America doesn’t have to go far to trace its lineage to Great Britain, and we had reason to be proud last week at the conduct of our political parents from across the pond.
Scottish independence—an issue that has been simmering since the days of William Wallace and Robert the Bruce—came to a head at the polls, and Scottish voters eventually rejected the proposal, choosing instead to remain in the U.K.
They can be proud (and we can be proud as well, by extension) of several things. First was voter participation. More than 4.2 million people had registered to vote—97 percent of those eligible—and an estimated 86 percent of those people cast their ballots.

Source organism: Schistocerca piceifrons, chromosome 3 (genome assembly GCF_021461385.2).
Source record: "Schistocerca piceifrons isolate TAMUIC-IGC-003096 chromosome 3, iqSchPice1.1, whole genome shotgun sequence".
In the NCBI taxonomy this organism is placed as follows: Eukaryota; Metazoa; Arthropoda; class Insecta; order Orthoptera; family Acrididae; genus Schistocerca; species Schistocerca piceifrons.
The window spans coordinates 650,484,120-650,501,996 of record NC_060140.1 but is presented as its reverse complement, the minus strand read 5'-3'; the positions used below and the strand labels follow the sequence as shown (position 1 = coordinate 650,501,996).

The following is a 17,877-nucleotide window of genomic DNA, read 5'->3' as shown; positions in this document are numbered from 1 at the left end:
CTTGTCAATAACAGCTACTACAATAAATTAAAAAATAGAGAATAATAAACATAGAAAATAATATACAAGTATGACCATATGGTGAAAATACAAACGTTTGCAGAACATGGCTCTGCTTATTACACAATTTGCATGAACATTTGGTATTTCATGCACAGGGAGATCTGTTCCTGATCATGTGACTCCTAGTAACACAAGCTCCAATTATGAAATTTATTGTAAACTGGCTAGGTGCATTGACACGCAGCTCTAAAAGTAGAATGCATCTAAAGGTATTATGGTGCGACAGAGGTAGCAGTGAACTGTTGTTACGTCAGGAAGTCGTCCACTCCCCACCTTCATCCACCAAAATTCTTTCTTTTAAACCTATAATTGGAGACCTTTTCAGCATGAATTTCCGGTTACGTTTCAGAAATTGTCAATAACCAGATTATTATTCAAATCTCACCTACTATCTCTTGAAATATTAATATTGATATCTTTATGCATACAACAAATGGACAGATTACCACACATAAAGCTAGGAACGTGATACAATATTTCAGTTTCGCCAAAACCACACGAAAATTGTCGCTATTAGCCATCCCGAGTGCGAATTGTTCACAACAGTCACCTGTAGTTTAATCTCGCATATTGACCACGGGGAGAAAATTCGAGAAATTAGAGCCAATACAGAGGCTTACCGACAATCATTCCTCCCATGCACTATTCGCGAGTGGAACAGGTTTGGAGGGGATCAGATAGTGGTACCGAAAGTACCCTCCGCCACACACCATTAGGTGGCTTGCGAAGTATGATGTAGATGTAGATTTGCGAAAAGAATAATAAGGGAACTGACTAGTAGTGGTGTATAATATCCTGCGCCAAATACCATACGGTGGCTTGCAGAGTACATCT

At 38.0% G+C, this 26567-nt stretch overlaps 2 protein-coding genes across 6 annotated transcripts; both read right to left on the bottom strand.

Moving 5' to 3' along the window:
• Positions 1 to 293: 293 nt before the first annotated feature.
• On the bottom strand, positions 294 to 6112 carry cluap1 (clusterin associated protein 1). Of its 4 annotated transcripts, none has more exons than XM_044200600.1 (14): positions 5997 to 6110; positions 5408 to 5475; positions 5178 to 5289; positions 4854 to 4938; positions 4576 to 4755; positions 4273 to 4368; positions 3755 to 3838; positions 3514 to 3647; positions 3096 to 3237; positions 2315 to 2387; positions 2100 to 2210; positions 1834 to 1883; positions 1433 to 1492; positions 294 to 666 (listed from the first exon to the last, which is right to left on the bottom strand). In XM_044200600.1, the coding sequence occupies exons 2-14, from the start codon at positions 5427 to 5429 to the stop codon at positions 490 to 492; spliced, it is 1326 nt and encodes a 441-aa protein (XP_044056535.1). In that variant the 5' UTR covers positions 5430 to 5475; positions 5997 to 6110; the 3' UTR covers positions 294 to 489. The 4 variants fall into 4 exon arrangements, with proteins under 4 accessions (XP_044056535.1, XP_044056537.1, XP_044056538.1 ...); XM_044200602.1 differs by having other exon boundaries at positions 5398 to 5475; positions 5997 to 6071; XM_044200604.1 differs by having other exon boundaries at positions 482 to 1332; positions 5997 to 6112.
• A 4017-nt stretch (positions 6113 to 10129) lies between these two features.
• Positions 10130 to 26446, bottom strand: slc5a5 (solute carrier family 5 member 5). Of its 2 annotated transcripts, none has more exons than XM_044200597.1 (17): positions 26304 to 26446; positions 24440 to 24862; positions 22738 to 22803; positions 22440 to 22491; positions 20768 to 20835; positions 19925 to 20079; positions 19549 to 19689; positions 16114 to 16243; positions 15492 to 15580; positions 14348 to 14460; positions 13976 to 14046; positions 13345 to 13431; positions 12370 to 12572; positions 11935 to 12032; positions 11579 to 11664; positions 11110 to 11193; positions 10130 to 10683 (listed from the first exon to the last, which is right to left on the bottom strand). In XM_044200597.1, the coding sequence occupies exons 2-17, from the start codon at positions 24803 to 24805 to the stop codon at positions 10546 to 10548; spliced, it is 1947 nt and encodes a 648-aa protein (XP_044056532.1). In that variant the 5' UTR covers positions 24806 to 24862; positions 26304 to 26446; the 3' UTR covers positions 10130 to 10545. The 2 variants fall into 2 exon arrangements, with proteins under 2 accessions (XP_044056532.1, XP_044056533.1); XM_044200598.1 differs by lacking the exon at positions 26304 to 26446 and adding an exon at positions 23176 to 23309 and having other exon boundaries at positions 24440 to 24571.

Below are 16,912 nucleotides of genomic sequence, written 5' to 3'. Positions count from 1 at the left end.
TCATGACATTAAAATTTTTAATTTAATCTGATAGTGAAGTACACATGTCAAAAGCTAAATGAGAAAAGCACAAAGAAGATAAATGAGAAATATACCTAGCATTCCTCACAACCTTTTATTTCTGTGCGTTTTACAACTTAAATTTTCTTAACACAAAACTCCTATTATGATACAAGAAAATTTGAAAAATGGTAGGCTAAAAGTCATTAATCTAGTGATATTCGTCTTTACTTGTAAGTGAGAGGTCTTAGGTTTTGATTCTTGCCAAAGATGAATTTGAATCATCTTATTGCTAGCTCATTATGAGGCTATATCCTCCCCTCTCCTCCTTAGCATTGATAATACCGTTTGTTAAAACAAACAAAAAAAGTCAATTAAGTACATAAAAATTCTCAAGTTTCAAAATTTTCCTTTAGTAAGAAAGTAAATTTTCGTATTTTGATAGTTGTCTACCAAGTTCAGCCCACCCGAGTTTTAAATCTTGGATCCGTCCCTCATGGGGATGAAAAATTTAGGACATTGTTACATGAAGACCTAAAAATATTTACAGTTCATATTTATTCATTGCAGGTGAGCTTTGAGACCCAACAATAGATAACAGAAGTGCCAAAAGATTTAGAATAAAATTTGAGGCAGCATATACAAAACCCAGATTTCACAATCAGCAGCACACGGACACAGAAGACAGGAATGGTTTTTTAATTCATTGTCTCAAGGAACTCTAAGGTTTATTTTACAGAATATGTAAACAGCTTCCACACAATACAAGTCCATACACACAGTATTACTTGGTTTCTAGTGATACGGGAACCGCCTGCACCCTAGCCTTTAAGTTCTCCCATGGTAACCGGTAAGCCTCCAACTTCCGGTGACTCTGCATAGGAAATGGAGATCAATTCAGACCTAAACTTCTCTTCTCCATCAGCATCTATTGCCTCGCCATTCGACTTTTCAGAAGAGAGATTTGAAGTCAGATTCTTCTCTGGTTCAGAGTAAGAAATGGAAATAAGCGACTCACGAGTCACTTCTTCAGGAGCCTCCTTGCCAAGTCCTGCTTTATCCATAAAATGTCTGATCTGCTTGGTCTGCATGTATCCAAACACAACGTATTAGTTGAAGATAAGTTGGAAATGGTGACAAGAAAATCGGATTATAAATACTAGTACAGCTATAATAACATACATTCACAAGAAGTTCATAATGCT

Compare that to the last presidential election, when only 57.5 percent of eligible U.S. voters participated. What a difference it would make if we Americans had that level of civic engagement.
At the same time, the U.K. expanded the electorate, lowering the voting age to 16. Since this was a crucial issu...
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